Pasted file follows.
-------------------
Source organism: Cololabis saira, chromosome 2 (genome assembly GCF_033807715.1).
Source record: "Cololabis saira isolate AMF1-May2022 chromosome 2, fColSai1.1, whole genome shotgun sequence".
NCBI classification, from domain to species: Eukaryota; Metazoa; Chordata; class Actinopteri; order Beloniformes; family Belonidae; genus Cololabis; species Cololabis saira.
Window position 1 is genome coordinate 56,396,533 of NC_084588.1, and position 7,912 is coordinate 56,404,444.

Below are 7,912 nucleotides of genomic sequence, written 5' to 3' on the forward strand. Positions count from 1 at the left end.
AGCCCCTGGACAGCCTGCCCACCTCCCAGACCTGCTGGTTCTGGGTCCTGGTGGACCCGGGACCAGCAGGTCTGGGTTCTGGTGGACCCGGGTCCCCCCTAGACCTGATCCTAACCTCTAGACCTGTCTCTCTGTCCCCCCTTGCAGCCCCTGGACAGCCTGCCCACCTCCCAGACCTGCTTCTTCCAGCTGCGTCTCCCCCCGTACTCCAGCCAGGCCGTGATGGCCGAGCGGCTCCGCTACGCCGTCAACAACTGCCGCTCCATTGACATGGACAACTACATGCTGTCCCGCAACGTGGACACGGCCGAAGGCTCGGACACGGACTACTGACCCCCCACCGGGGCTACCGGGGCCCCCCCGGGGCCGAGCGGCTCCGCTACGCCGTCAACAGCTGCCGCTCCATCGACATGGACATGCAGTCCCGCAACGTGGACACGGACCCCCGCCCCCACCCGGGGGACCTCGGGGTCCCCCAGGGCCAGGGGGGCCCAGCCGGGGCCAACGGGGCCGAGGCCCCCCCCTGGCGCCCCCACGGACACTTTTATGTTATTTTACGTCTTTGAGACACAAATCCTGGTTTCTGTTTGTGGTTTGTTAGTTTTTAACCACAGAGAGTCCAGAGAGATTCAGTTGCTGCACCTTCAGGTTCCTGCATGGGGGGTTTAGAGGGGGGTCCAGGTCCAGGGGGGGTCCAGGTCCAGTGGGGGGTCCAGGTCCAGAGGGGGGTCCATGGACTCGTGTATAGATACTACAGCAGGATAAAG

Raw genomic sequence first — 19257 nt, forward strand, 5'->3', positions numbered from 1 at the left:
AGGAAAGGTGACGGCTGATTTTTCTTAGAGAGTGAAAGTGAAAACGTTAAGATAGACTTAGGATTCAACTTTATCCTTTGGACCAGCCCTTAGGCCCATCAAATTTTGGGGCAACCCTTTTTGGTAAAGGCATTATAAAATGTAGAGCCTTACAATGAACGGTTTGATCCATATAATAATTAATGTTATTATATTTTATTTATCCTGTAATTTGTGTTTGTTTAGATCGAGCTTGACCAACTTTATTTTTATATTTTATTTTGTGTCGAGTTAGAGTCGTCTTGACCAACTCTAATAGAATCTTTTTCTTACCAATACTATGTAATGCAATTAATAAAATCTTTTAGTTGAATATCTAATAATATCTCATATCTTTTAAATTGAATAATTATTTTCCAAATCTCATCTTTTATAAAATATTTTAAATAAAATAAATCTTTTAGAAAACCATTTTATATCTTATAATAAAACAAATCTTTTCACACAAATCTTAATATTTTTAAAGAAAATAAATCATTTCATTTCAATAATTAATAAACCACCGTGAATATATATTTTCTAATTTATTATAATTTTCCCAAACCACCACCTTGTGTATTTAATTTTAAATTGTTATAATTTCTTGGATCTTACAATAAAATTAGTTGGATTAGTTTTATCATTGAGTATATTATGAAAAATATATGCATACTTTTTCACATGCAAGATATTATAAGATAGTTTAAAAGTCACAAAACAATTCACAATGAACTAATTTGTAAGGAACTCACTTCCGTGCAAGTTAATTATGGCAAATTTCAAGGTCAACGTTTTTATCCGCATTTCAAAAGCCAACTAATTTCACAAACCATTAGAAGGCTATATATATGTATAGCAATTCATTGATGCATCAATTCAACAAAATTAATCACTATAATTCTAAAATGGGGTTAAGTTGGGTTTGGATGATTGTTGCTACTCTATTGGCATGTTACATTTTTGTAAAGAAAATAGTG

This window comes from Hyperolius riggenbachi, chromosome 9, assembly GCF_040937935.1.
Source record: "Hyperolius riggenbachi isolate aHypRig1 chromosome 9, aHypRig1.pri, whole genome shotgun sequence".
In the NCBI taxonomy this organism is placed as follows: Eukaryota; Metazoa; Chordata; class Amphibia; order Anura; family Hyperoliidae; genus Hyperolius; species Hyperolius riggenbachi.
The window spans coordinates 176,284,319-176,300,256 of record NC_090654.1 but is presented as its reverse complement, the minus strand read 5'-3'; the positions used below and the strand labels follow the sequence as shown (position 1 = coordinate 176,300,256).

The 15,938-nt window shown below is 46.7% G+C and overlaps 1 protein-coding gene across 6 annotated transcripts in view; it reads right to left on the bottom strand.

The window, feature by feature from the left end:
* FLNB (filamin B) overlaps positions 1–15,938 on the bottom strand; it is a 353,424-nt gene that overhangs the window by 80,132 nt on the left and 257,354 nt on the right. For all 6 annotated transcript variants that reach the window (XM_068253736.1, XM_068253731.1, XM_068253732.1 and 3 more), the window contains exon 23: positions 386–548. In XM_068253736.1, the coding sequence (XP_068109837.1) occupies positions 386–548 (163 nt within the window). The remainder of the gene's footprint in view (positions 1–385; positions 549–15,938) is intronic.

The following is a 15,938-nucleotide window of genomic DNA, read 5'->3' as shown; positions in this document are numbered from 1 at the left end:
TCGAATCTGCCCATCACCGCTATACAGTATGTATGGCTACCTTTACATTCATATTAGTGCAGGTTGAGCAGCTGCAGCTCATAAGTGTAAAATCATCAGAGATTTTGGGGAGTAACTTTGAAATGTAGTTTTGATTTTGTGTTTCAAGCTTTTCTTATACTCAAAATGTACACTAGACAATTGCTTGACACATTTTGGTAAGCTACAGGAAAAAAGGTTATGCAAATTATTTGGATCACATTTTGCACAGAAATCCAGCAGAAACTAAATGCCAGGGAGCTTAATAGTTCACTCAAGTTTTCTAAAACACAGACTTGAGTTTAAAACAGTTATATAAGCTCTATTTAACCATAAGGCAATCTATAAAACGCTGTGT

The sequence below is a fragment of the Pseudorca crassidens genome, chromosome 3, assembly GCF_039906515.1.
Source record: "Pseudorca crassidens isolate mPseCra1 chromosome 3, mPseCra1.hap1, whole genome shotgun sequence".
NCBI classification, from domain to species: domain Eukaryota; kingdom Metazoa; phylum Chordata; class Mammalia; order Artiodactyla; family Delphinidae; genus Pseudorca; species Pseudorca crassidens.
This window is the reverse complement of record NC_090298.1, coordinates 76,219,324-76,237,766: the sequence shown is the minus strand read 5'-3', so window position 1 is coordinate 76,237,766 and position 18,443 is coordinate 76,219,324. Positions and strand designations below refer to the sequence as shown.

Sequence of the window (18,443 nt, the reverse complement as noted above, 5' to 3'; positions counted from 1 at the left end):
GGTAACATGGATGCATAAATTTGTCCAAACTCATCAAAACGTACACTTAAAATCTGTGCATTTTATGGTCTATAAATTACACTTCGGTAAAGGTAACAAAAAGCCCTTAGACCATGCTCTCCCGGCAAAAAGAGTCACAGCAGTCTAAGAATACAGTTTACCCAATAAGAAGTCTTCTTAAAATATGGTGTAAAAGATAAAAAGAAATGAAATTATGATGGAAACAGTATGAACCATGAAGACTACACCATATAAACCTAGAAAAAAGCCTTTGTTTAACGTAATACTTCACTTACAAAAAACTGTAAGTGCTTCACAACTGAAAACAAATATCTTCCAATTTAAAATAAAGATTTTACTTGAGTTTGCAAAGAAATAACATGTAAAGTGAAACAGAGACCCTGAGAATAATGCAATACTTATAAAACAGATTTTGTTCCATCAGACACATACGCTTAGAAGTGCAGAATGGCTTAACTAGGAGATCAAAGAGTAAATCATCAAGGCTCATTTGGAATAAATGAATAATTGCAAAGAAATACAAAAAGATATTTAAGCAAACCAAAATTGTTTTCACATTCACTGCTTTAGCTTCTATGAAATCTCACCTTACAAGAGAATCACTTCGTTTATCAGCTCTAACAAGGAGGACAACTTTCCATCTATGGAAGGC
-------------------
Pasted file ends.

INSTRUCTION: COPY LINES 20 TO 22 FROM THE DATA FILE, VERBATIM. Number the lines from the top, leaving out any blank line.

NCBI classification, from domain to species: domain Eukaryota; kingdom Metazoa; phylum Chordata; class Mammalia; order Artiodactyla; family Delphinidae; genus Pseudorca; species Pseudorca crassidens.
This window is the reverse complement of record NC_090298.1, coordinates 76,219,324-76,237,766: the sequence shown is the minus strand read 5'-3', so window position 1 is coordinate 76,237,766 and position 18,443 is coordinate 76,219,324. Positions and strand designations below refer to the sequence as shown.

Sequence of the window (18,443 nt, the reverse complement as noted above, 5' to 3'; positions counted from 1 at the left end):